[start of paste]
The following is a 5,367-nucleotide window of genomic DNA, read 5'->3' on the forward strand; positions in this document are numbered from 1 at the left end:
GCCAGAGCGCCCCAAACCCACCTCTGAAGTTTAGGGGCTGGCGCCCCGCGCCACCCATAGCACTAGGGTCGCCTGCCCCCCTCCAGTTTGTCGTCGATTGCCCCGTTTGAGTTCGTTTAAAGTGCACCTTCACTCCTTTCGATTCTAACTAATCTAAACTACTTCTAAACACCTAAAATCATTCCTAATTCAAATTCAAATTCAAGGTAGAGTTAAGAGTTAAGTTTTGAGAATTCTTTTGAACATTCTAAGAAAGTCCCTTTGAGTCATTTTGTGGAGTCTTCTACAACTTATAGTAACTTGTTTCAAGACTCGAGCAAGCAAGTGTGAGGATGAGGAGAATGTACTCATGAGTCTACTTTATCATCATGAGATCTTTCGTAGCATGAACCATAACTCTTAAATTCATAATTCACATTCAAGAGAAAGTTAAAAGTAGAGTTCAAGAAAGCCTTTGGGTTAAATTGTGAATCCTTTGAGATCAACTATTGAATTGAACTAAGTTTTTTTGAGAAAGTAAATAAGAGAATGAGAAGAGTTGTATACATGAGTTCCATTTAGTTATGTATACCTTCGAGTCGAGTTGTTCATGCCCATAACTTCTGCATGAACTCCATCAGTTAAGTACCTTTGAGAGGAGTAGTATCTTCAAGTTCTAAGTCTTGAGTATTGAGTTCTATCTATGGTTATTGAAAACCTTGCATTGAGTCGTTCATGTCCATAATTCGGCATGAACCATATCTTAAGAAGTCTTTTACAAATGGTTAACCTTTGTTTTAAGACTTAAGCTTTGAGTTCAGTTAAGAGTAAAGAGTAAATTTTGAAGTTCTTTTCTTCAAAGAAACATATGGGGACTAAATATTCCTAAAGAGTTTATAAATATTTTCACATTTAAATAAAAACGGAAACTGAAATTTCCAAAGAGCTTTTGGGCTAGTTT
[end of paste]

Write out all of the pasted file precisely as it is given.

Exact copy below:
The following is a 5,367-nucleotide window of genomic DNA, read 5'->3' on the forward strand; positions in this document are numbered from 1 at the left end:
GCCAGAGCGCCCCAAACCCACCTCTGAAGTTTAGGGGCTGGCGCCCCGCGCCACCCATAGCACTAGGGTCGCCTGCCCCCCTCCAGTTTGTCGTCGATTGCCCCGTTTGAGTTCGTTTAAAGTGCACCTTCACTCCTTTCGATTCTAACTAATCTAAACTACTTCTAAACACCTAAAATCATTCCTAATTCAAATTCAAATTCAAGGTAGAGTTAAGAGTTAAGTTTTGAGAATTCTTTTGAACATTCTAAGAAAGTCCCTTTGAGTCATTTTGTGGAGTCTTCTACAACTTATAGTAACTTGTTTCAAGACTCGAGCAAGCAAGTGTGAGGATGAGGAGAATGTACTCATGAGTCTACTTTATCATCATGAGATCTTTCGTAGCATGAACCATAACTCTTAAATTCATAATTCACATTCAAGAGAAAGTTAAAAGTAGAGTTCAAGAAAGCCTTTGGGTTAAATTGTGAATCCTTTGAGATCAACTATTGAATTGAACTAAGTTTTTTTGAGAAAGTAAATAAGAGAATGAGAAGAGTTGTATACATGAGTTCCATTTAGTTATGTATACCTTCGAGTCGAGTTGTTCATGCCCATAACTTCTGCATGAACTCCATCAGTTAAGTACCTTTGAGAGGAGTAGTATCTTCAAGTTCTAAGTCTTGAGTATTGAGTTCTATCTATGGTTATTGAAAACCTTGCATTGAGTCGTTCATGTCCATAATTCGGCATGAACCATATCTTAAGAAGTCTTTTACAAATGGTTAACCTTTGTTTTAAGACTTAAGCTTTGAGTTCAGTTAAGAGTAAAGAGTAAATTTTGAAGTTCTTTTCTTCAAAGAAACATATGGGGACTAAATATTCCTAAAGAGTTTATAAATATTTTCACATTTAAATAAAAACGGAAACTGAAATTTCCAAAGAGCTTTTGGGCTAGTTT